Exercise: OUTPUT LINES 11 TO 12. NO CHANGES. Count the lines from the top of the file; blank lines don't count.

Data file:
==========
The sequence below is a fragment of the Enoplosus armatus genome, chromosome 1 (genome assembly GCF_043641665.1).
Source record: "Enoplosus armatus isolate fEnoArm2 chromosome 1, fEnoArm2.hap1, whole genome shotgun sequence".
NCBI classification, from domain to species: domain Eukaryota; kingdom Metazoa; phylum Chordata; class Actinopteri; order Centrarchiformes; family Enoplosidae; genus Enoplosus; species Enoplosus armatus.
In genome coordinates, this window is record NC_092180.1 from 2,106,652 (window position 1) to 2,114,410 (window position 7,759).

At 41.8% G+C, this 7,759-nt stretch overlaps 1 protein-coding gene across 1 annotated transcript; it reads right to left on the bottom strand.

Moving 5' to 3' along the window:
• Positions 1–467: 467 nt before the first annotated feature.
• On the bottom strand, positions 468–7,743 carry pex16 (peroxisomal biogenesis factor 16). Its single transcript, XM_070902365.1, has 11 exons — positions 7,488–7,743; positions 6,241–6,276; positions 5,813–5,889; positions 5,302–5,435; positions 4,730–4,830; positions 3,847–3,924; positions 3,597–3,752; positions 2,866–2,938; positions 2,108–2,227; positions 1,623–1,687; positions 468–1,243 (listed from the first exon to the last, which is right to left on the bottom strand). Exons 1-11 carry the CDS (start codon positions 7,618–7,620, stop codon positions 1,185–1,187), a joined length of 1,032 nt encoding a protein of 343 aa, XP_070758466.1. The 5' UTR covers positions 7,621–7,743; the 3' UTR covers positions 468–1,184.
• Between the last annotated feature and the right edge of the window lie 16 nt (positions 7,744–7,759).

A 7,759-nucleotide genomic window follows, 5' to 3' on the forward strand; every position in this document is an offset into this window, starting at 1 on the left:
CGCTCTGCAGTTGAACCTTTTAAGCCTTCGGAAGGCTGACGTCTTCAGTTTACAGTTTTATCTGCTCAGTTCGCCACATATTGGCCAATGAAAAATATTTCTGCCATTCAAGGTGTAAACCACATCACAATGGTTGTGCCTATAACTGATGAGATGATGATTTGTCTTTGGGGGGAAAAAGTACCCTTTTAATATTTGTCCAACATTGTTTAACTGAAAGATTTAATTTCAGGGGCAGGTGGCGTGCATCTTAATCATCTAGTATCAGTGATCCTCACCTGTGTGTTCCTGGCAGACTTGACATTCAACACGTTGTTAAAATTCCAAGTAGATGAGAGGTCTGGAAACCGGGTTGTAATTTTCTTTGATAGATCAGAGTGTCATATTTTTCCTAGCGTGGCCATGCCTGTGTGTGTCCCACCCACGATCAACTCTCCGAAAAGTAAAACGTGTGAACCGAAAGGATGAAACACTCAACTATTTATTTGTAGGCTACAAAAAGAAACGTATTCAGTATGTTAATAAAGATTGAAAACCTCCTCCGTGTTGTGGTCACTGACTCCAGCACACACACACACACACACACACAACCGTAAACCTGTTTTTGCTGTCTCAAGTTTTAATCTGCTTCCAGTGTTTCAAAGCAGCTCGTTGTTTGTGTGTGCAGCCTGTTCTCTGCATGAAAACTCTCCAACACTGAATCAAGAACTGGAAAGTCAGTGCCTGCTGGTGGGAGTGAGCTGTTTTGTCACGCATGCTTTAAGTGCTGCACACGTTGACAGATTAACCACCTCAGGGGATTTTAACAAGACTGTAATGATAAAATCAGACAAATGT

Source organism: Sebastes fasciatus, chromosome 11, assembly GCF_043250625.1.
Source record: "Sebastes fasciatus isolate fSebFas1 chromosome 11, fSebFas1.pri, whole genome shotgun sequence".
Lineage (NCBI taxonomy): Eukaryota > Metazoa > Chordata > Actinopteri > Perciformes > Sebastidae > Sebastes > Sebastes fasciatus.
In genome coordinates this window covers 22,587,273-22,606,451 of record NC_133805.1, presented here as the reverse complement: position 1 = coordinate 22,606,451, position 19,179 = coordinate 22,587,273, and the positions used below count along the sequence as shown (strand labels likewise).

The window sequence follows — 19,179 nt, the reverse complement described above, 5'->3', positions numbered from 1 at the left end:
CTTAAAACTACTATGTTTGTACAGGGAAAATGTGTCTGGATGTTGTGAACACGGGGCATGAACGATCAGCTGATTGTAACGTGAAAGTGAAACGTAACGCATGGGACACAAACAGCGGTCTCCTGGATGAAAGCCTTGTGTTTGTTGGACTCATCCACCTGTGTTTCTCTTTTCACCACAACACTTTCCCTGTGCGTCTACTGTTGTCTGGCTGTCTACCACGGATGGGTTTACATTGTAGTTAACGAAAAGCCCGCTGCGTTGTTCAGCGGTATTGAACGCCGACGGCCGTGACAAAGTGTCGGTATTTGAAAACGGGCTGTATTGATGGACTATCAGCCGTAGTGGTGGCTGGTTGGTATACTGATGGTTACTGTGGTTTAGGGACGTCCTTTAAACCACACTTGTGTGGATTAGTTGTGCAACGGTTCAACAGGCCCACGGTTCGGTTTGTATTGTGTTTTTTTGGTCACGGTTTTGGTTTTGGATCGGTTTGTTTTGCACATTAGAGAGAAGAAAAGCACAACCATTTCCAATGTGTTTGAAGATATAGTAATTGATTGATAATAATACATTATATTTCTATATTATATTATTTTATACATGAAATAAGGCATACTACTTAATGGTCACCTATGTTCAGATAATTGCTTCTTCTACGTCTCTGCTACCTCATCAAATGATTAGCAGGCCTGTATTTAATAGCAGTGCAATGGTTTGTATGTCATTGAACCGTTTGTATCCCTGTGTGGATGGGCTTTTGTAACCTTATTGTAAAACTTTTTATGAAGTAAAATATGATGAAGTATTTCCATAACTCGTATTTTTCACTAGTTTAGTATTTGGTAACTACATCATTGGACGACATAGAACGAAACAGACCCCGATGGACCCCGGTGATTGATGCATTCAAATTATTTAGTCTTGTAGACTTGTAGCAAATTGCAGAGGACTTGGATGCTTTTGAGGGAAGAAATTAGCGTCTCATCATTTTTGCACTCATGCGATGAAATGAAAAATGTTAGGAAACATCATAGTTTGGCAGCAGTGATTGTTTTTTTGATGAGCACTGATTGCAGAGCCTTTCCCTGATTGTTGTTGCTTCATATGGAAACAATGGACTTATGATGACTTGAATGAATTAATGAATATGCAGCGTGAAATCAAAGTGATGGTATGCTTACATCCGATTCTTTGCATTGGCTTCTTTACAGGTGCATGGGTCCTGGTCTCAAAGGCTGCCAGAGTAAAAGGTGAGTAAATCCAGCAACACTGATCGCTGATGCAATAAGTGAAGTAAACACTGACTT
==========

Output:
CGCTCTGCAGTTGAACCTTTTAAGCCTTCGGAAGGCTGACGTCTTCAGTTTACAGTTTTATCTGCTCAGTTCGCCACATATTGGCCAATGAAAAATATTTCTGCCATTCAAGGTGTAAACCACATCACAATGGTTGTGCCTATAACTGATGAGATGATGATTTGTCTTTGGGGGGAAAAAGTACCCTTTTAATATTTGTCCAACATTGTTTAACTGAAAGATTTAATTTCAGGGGCAGGTGGCGTGCATCTTAATCATCTAGTATCAGTGATCCTCACCTGTGTGTTCCTGGCAGACTTGACATTCAACACGTTGTTAAAATTCCAAGTAGATGAGAGGTCTGGAAACCGGGTTGTAATTTTCTTTGATAGATCAGAGTGTCATATTTTTCCTAGCGTGGCCATGCCTGTGTGTGTCCCACCCACGATCAACTCTCCGAAAAGTAAAACGTGTGAACCGAAAGGATGAAACACTCAACTATTTATTTGTAGGCTACAAAAAGAAACGTATTCAGTATGTTAATAAAGATTGAAAACCTCCTCCGTGTTGTGGTCACTGACTCCAGCACACACACACACACACACACACAACCGTAAACCTGTTTTTGCTGTCTCAAGTTTTAATCTGCTTCCAGTGTTTCAAAGCAGCTCGTTGTTTGTGTGTGCAGCCTGTTCTCTGCATGAAAACTCTCCAACACTGAATCAAGAACTGGAAAGTCAGTGCCTGCTGGTGGGAGTGAGCTGTTTTGTCACGCATGCTTTAAGTGCTGCACACGTTGACAGATTAACCACCTCAGGGGATTTTAACAAGACTGTAATGATAAAATCAGACAAATGT

Source organism: Sebastes fasciatus, chromosome 11, assembly GCF_043250625.1.